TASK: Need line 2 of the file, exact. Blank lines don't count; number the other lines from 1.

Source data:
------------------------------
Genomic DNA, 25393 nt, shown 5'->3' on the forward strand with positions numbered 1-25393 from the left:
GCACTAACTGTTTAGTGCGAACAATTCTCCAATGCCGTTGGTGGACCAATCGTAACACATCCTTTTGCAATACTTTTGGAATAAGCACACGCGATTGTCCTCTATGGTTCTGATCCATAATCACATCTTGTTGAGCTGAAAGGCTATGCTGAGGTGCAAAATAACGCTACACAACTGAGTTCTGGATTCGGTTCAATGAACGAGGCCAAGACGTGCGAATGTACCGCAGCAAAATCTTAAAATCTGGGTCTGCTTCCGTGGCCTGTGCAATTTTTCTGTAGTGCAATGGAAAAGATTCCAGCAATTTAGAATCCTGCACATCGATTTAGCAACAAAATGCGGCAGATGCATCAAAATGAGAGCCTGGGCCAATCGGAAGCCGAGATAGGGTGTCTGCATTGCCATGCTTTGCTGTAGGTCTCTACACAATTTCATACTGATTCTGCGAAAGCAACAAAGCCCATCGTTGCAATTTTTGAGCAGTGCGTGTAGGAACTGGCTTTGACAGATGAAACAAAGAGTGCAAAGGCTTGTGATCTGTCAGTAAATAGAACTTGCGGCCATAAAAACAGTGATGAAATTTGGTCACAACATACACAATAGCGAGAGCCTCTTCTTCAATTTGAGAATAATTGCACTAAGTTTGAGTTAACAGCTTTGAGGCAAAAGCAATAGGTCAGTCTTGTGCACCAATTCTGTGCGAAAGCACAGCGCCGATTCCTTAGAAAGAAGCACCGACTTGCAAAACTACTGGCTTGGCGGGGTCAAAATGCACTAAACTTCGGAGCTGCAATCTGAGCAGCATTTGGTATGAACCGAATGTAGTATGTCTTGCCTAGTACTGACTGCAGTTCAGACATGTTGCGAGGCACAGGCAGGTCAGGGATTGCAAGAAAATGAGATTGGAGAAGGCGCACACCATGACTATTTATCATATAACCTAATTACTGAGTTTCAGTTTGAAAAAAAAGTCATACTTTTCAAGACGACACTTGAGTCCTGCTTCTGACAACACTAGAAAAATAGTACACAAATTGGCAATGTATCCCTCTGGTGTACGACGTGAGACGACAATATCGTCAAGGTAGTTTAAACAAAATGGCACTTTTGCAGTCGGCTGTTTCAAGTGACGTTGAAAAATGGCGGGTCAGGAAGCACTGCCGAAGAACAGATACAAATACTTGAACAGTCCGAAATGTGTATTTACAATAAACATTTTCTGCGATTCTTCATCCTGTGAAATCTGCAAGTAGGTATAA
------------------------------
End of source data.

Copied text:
GCACTAACTGTTTAGTGCGAACAATTCTCCAATGCCGTTGGTGGACCAATCGTAACACATCCTTTTGCAATACTTTTGGAATAAGCACACGCGATTGTCCTCTATGGTTCTGATCCATAATCACATCTTGTTGAGCTGAAAGGCTATGCTGAGGTGCAAAATAACGCTACACAACTGAGTTCTGGATTCGGTTCAATGAACGAGGCCAAGACGTGCGAATGTACCGCAGCAAAATCTTAAAATCTGGGTCTGCTTCCGTGGCCTGTGCAATTTTTCTGTAGTGCAATGGAAAAGATTCCAGCAATTTAGAATCCTGCACATCGATTTAGCAACAAAATGCGGCAGATGCATCAAAATGAGAGCCTGGGCCAATCGGAAGCCGAGATAGGGTGTCTGCATTGCCATGCTTTGCTGTAGGTCTCTACACAATTTCATACTGATTCTGCGAAAGCAACAAAGCCCATCGTTGCAATTTTTGAGCAGTGCGTGTAGGAACTGGCTTTGACAGATGAAACAAAGAGTGCAAAGGCTTGTGATCTGTCAGTAAATAGAACTTGCGGCCATAAAAACAGTGATGAAATTTGGTCACAACATACACAATAGCGAGAGCCTCTTCTTCAATTTGAGAATAATTGCACTAAGTTTGAGTTAACAGCTTTGAGGCAAAAGCAATAGGTCAGTCTTGTGCACCAATTCTGTGCGAAAGCACAGCGCCGATTCCTTAGAAAGAAGCACCGACTTGCAAAACTACTGGCTTGGCGGGGTCAAAATGCACTAAACTTCGGAGCTGCAATCTGAGCAGCATTTGGTATGAACCGAATGTAGTATGTCTTGCCTAGTACTGACTGCAGTTCAGACATGTTGCGAGGCACAGGCAGGTCAGGGATTGCAAGAAAATGAGATTGGAGAAGGCGCACACCATGACTATTTATCATATAACCTAATTACTGAGTTTCAGTTTGAAAAAAAAGTCATACTTTTCAAGACGACACTTGAGTCCTGCTTCTGACAACACTAGAAAAATAGTACACAAATTGGCAATGTATCCCTCTGGTGTACGACGTGAGACGACAATATCGTCAAGGTAGTTTAAACAAAATGGCACTTTTGCAGTCGGCTGTTTCAAGTGACGTTGAAAAATGGCGGGTCAGGAAGCACTGCCGAAGAACAGATACAAATACTTGAACAGTCCGAAATGTGTATTTACAATAAACATTTTCTGCGATTCTTCATCCTGTGAAATCTGCAAGTAGGTATAA